Unpaid bloggers who wrote for the Huffington Post are not entitled to profits from the site’s sale to AOL Inc., the 2nd Circuit ruled Wednesday.

The bloggers, who had sought class-action status for 9,000 unpaid contributors to the news website, said that they agreed to provide their content for free as a public service, and that they would not have done so “had they known that [the site] would be use their efforts…to make itself desirable as a merger target for a large media corporation.”

When AOL bought the Huffington Post for $315 million last year, the writers claimed that they deserved a cut—$105 million, to be precise—since their content added significant value to the website. They also argued that HuffPo hid numbers about its revenue and traffic numbers from the contributors.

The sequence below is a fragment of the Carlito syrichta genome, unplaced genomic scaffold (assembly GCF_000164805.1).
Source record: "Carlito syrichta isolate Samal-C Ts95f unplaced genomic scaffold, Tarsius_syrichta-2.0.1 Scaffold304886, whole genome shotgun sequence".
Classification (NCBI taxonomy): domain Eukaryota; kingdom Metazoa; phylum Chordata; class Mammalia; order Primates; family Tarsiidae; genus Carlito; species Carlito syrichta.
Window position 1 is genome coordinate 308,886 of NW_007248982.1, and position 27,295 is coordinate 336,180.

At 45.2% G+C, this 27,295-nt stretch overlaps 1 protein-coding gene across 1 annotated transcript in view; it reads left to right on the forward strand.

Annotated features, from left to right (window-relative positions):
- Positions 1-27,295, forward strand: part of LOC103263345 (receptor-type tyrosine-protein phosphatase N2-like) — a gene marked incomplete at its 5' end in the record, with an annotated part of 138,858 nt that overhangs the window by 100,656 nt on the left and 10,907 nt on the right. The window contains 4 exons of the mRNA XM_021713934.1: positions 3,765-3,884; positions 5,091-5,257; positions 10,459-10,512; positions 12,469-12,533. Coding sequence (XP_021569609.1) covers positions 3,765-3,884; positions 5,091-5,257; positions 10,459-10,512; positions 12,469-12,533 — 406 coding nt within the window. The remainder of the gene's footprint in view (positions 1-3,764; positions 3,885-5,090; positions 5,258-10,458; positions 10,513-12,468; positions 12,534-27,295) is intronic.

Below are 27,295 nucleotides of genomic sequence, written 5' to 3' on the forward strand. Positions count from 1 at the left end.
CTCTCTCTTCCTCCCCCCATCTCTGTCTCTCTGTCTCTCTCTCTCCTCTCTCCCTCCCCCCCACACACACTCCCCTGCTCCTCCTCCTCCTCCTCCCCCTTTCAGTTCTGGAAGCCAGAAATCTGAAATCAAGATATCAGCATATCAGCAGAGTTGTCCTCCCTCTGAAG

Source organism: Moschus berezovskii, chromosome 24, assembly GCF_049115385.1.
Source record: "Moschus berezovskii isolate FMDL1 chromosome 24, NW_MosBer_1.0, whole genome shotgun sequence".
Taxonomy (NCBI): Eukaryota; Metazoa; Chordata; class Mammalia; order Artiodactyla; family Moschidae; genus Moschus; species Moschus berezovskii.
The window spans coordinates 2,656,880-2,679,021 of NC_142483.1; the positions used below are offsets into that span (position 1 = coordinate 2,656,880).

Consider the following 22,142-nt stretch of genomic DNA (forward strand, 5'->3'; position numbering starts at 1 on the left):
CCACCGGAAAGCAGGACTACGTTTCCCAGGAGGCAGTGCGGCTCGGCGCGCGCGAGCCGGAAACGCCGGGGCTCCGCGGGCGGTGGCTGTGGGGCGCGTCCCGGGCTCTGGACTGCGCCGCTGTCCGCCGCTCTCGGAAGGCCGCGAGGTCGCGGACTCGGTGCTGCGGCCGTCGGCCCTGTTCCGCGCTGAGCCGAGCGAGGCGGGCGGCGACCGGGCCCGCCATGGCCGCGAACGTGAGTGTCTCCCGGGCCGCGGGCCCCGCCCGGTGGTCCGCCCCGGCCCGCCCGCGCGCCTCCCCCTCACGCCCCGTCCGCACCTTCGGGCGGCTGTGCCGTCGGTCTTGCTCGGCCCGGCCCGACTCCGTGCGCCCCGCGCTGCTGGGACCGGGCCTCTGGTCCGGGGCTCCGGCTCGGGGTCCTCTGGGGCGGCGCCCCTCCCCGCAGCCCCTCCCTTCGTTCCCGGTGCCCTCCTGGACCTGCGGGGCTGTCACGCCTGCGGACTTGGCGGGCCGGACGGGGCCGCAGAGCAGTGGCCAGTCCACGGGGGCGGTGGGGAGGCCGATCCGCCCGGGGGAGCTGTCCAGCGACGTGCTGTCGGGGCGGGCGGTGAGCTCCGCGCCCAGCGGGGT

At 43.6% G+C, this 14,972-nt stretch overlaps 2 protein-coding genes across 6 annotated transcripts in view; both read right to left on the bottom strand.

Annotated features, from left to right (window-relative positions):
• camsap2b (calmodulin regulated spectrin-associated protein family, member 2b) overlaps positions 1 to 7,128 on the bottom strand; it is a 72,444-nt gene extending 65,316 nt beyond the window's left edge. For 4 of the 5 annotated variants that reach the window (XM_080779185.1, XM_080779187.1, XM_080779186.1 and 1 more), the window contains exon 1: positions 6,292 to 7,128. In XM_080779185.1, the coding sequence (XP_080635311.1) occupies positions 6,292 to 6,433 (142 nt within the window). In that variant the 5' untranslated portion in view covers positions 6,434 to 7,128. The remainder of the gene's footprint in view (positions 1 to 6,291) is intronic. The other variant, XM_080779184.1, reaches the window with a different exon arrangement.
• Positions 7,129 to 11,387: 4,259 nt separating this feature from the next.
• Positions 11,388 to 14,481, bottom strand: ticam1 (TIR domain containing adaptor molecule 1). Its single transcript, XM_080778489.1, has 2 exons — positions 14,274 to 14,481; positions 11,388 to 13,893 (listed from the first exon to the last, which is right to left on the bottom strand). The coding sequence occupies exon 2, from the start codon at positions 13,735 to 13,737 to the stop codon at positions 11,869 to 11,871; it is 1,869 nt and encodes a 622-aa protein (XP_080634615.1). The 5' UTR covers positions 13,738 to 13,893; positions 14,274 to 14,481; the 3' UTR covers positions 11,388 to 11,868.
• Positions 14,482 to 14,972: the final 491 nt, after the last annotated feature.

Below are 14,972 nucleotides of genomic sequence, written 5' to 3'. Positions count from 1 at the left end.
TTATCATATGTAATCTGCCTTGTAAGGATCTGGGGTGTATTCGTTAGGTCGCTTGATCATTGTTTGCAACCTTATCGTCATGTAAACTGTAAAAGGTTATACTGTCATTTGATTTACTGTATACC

But a three-judge panel of the 2nd Circuit upheld a lower court’s decision against the bloggers, ruling that the writers knew that “they would receive compensation only in form of exposure in promotion.”

Read more at Thomson Reuters.

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